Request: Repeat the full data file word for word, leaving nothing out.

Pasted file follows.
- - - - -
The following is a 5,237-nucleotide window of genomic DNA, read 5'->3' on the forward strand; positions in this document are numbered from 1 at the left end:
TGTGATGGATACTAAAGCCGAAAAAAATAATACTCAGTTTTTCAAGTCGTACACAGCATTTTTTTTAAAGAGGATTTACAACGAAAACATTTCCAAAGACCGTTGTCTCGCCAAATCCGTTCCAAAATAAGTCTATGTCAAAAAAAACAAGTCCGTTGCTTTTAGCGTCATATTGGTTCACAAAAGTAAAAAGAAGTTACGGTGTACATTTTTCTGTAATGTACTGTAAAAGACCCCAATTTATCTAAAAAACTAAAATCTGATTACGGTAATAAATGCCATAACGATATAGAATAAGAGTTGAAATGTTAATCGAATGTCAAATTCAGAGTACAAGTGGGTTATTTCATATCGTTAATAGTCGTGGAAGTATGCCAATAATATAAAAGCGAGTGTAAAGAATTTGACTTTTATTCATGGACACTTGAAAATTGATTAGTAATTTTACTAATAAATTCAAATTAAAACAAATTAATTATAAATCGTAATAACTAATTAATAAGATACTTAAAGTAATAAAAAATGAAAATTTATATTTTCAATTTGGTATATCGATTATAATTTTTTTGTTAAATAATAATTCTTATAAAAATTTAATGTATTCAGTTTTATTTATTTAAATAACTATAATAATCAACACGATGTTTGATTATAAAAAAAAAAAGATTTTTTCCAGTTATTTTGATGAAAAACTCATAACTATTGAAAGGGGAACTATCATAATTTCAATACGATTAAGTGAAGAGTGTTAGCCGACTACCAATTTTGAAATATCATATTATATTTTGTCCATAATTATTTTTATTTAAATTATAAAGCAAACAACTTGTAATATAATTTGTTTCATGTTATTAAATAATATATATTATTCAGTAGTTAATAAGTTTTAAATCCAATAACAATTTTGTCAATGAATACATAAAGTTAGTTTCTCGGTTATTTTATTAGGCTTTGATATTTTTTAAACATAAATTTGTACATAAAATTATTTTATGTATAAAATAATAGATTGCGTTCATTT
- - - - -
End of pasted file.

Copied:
The following is a 5,237-nucleotide window of genomic DNA, read 5'->3' on the forward strand; positions in this document are numbered from 1 at the left end:
TGTGATGGATACTAAAGCCGAAAAAAATAATACTCAGTTTTTCAAGTCGTACACAGCATTTTTTTTAAAGAGGATTTACAACGAAAACATTTCCAAAGACCGTTGTCTCGCCAAATCCGTTCCAAAATAAGTCTATGTCAAAAAAAACAAGTCCGTTGCTTTTAGCGTCATATTGGTTCACAAAAGTAAAAAGAAGTTACGGTGTACATTTTTCTGTAATGTACTGTAAAAGACCCCAATTTATCTAAAAAACTAAAATCTGATTACGGTAATAAATGCCATAACGATATAGAATAAGAGTTGAAATGTTAATCGAATGTCAAATTCAGAGTACAAGTGGGTTATTTCATATCGTTAATAGTCGTGGAAGTATGCCAATAATATAAAAGCGAGTGTAAAGAATTTGACTTTTATTCATGGACACTTGAAAATTGATTAGTAATTTTACTAATAAATTCAAATTAAAACAAATTAATTATAAATCGTAATAACTAATTAATAAGATACTTAAAGTAATAAAAAATGAAAATTTATATTTTCAATTTGGTATATCGATTATAATTTTTTTGTTAAATAATAATTCTTATAAAAATTTAATGTATTCAGTTTTATTTATTTAAATAACTATAATAATCAACACGATGTTTGATTATAAAAAAAAAAAGATTTTTTCCAGTTATTTTGATGAAAAACTCATAACTATTGAAAGGGGAACTATCATAATTTCAATACGATTAAGTGAAGAGTGTTAGCCGACTACCAATTTTGAAATATCATATTATATTTTGTCCATAATTATTTTTATTTAAATTATAAAGCAAACAACTTGTAATATAATTTGTTTCATGTTATTAAATAATATATATTATTCAGTAGTTAATAAGTTTTAAATCCAATAACAATTTTGTCAATGAATACATAAAGTTAGTTTCTCGGTTATTTTATTAGGCTTTGATATTTTTTAAACATAAATTTGTACATAAAATTATTTTATGTATAAAATAATAGATTGCGTTCATTT